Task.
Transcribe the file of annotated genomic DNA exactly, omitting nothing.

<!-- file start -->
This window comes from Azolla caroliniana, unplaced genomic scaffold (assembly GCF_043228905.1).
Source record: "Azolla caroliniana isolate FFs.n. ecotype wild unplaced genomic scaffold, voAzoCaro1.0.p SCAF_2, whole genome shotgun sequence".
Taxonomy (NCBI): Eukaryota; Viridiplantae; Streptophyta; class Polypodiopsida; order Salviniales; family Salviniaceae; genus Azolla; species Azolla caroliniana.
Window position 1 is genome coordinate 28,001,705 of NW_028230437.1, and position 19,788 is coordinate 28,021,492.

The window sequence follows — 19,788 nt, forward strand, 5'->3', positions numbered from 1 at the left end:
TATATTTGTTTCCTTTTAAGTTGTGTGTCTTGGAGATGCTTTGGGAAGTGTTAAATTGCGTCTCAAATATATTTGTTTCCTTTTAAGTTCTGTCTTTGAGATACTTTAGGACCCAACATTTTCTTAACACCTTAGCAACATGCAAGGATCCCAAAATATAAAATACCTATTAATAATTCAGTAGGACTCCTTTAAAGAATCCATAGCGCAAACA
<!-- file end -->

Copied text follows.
This window comes from Azolla caroliniana, unplaced genomic scaffold (assembly GCF_043228905.1).
Source record: "Azolla caroliniana isolate FFs.n. ecotype wild unplaced genomic scaffold, voAzoCaro1.0.p SCAF_2, whole genome shotgun sequence".
Taxonomy (NCBI): Eukaryota; Viridiplantae; Streptophyta; class Polypodiopsida; order Salviniales; family Salviniaceae; genus Azolla; species Azolla caroliniana.
Window position 1 is genome coordinate 28,001,705 of NW_028230437.1, and position 19,788 is coordinate 28,021,492.

The window sequence follows — 19,788 nt, forward strand, 5'->3', positions numbered from 1 at the left end:
TATATTTGTTTCCTTTTAAGTTGTGTGTCTTGGAGATGCTTTGGGAAGTGTTAAATTGCGTCTCAAATATATTTGTTTCCTTTTAAGTTCTGTCTTTGAGATACTTTAGGACCCAACATTTTCTTAACACCTTAGCAACATGCAAGGATCCCAAAATATAAAATACCTATTAATAATTCAGTAGGACTCCTTTAAAGAATCCATAGCGCAAACA